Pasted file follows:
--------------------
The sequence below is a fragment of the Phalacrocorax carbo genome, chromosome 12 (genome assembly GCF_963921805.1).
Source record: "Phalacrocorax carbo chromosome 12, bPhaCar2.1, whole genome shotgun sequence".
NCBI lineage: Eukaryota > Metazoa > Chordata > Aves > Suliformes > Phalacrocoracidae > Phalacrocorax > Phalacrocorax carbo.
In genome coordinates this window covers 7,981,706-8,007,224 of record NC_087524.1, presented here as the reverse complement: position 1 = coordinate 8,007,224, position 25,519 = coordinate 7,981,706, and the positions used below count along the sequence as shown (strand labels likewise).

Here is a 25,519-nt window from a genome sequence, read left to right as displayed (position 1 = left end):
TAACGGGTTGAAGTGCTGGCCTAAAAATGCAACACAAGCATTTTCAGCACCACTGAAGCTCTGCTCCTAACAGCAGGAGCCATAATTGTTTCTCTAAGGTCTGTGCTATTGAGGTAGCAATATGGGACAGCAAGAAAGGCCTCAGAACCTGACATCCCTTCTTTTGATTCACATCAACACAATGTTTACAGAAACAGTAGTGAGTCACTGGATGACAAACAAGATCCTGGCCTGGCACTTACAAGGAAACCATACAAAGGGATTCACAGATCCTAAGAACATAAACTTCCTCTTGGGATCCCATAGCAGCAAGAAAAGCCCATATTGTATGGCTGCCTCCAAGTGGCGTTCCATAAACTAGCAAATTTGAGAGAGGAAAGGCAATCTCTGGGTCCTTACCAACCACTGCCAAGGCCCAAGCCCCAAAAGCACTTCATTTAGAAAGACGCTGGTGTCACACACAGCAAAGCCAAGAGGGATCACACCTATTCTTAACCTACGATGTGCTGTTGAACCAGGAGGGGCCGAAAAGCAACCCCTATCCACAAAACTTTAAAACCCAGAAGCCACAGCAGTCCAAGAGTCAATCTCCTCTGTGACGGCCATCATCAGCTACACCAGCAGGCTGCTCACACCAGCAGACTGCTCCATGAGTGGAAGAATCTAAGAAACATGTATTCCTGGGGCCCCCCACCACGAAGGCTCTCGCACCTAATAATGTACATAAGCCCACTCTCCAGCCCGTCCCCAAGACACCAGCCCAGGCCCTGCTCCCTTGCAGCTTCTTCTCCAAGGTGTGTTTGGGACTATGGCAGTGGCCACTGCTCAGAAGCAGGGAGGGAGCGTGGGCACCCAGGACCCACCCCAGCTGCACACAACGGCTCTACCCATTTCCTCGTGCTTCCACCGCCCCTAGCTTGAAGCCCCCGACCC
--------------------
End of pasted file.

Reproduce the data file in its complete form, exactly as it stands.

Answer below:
The sequence below is a fragment of the Phalacrocorax carbo genome, chromosome 12 (genome assembly GCF_963921805.1).
Source record: "Phalacrocorax carbo chromosome 12, bPhaCar2.1, whole genome shotgun sequence".
NCBI lineage: Eukaryota > Metazoa > Chordata > Aves > Suliformes > Phalacrocoracidae > Phalacrocorax > Phalacrocorax carbo.
In genome coordinates this window covers 7,981,706-8,007,224 of record NC_087524.1, presented here as the reverse complement: position 1 = coordinate 8,007,224, position 25,519 = coordinate 7,981,706, and the positions used below count along the sequence as shown (strand labels likewise).

Here is a 25,519-nt window from a genome sequence, read left to right as displayed (position 1 = left end):
TAACGGGTTGAAGTGCTGGCCTAAAAATGCAACACAAGCATTTTCAGCACCACTGAAGCTCTGCTCCTAACAGCAGGAGCCATAATTGTTTCTCTAAGGTCTGTGCTATTGAGGTAGCAATATGGGACAGCAAGAAAGGCCTCAGAACCTGACATCCCTTCTTTTGATTCACATCAACACAATGTTTACAGAAACAGTAGTGAGTCACTGGATGACAAACAAGATCCTGGCCTGGCACTTACAAGGAAACCATACAAAGGGATTCACAGATCCTAAGAACATAAACTTCCTCTTGGGATCCCATAGCAGCAAGAAAAGCCCATATTGTATGGCTGCCTCCAAGTGGCGTTCCATAAACTAGCAAATTTGAGAGAGGAAAGGCAATCTCTGGGTCCTTACCAACCACTGCCAAGGCCCAAGCCCCAAAAGCACTTCATTTAGAAAGACGCTGGTGTCACACACAGCAAAGCCAAGAGGGATCACACCTATTCTTAACCTACGATGTGCTGTTGAACCAGGAGGGGCCGAAAAGCAACCCCTATCCACAAAACTTTAAAACCCAGAAGCCACAGCAGTCCAAGAGTCAATCTCCTCTGTGACGGCCATCATCAGCTACACCAGCAGGCTGCTCACACCAGCAGACTGCTCCATGAGTGGAAGAATCTAAGAAACATGTATTCCTGGGGCCCCCCACCACGAAGGCTCTCGCACCTAATAATGTACATAAGCCCACTCTCCAGCCCGTCCCCAAGACACCAGCCCAGGCCCTGCTCCCTTGCAGCTTCTTCTCCAAGGTGTGTTTGGGACTATGGCAGTGGCCACTGCTCAGAAGCAGGGAGGGAGCGTGGGCACCCAGGACCCACCCCAGCTGCACACAACGGCTCTACCCATTTCCTCGTGCTTCCACCGCCCCTAGCTTGAAGCCCCCGACCC